Unlike a lot of actors, he never got theoretical and self-important about his work. Later the same evening, uncomfortable with praise for his acting, he said: "One of the greatest movie stars was Rin Tin Tin. What the hell. It can't be too much of a trick."

There cannot be a single greatest Mitchum performance, because he worked in too many different styles and genres. He made Westerns ("El Dorado") and offbeat romances ("Heaven Knows, Mr. Allison," in which he was a grizzled Marine besotted by a Deborah Kerr's proper nun) and backwoods dramas ("Thunder Road," which he directed) and dark dramas ("Cape Fear") and a Japanese mafia picture ("The Yakuza") and lots of war pictures ("The Enemy Below," "The Longest Day") and he even combined genres in perhaps the only noir Western, "Pursued."

But his single greatest film was probably "The Night of the Hunter" (1955), Charles Laughton's only film as a director, where Mitchum played the phony preacher who had "LOVE" tattooed on the knuckles of one hand, and "HATE" on the other." The film is an uncanny blend of realism and creepy fantasy, shot on stylized sets; the slightest touch of overacting could have brought it all crashing down, but there at the center was Mitchum, finding exactly the right notes to make it work, and make it scary.

He loved working with Laughton. He was not shy of giving his opinions of other directors. I met him first in 1968, on the set of Lean's "Ryan's Daughter" on the remote Dingle peninsula in Ireland. "Our director has filmed for one day and is nine days behind," he told me. At Virginia, he elaborated: "David would sit there in his chair. Thinking. Sitting. Thinking. For hours. Once on 'Lawrence of Arabia' he was shooting in Jordan and they had to pick up the chair and carry him off in a pickup truck. A war had broken out."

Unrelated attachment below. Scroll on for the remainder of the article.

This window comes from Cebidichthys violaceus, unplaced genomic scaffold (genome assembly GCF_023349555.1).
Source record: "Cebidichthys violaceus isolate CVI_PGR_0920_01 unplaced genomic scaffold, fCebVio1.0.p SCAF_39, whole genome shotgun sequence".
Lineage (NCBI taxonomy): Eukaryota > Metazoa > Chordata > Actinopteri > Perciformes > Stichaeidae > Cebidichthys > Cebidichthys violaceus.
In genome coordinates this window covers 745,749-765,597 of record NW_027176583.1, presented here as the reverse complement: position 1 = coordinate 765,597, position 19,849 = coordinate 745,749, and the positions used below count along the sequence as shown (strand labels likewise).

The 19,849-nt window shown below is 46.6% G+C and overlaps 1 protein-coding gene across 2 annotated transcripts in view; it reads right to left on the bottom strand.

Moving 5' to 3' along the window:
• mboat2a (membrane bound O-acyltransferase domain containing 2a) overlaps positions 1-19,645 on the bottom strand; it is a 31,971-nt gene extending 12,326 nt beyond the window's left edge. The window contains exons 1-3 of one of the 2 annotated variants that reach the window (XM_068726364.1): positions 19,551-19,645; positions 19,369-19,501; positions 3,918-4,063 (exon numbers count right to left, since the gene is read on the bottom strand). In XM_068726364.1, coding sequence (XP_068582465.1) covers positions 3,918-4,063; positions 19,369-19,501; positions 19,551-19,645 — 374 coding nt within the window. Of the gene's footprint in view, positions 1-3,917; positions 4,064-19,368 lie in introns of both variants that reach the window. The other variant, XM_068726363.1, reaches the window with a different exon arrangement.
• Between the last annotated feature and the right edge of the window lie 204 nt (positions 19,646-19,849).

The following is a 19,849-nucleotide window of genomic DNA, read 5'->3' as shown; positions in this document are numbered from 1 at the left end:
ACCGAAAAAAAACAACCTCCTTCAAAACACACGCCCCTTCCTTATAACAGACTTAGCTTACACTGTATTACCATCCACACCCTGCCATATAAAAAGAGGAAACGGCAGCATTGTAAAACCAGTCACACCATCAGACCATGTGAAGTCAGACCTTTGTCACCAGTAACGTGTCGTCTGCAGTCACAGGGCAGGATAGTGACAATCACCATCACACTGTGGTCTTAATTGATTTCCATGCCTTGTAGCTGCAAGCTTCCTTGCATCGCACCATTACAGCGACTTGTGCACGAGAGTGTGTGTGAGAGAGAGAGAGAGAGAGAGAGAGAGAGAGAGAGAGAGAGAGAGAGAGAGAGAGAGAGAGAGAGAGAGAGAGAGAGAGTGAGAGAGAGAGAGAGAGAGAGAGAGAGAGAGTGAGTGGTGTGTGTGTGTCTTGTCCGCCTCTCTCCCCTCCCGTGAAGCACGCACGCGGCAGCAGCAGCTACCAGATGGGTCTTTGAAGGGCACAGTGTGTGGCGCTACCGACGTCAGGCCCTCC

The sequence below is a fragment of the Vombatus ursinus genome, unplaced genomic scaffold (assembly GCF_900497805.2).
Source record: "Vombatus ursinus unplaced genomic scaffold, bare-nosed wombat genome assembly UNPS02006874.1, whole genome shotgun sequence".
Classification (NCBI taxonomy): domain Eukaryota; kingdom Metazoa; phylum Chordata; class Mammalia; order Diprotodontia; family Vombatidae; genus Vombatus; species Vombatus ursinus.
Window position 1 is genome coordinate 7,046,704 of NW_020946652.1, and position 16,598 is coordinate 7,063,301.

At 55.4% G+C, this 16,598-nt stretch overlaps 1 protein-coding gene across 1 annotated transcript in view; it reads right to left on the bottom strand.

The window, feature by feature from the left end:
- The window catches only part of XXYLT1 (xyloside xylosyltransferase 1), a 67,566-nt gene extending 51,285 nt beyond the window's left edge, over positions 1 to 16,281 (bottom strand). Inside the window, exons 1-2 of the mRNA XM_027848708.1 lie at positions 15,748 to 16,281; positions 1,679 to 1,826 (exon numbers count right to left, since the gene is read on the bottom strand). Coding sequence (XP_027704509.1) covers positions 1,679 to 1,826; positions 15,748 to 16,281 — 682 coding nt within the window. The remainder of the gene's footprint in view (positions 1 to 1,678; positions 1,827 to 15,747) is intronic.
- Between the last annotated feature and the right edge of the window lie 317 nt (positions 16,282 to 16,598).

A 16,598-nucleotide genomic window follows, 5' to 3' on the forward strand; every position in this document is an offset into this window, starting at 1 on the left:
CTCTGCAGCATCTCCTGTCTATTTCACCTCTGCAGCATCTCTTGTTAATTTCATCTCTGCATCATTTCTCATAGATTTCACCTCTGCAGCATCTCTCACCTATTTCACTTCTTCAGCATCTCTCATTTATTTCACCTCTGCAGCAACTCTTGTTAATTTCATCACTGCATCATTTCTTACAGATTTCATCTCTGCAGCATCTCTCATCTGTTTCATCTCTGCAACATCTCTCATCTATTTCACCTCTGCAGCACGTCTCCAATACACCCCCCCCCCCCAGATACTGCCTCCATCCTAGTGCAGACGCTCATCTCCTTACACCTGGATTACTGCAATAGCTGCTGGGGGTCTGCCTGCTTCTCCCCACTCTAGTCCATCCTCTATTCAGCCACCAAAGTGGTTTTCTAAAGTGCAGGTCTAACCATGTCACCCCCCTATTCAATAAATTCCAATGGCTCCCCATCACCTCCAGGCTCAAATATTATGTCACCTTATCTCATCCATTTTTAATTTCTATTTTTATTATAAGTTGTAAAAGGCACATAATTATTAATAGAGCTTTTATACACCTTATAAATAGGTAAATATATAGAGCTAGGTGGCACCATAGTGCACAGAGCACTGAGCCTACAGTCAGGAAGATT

Another tempestuous relationship was with director Otto Preminger, who made "River of No Return" with Mitchum and Marilyn Monroe. Years later, after a heated disagreement, Preminger fired Mitchum from the movie "Rosebud." Mitchum listened silently, nodded, turned, lifted a hand, and said, "Taxi!"

Mitchum's early life read like a parody of movie star biographies: He was a coal miner, a deck hand, a boxer, a procurer for a psychic, spent time on a Georgia chain gang, and met Marilyn Monroe in the 1940s when he was working on an aircraft assembly line with her first husband. He did time for marijuana possession in 1948, emerging from jail to report, "It's like Palm Springs, but without the riff-raff." One of the most notorious celebrity photos of the 1950s showed him, somewhat startled, being embraced by a topless starlet at Cannes, before the days of toplessness.

He co-starred with most of the top stars, was successful at the box office for 50 years, and found enormous popularity in the 1980s as the star of three top-rated TV miniseries, :"The Winds of War," "North and South," and "War and Remembrance." Of the first, he said, "it's about how I smuggle some people to safety in the bags under my eyes."

There is a moment in "Out of the Past" where Mitchum is informed that everybody dies sooner or later. "Yes," he replies, "but I plan to die last." He just about made it.

Roger Ebert

Roger Ebert was the film critic of the Chicago Sun-Times from 1967 until his death in 2013. In 1975, he won the Pulitzer Prize for distinguished criticism.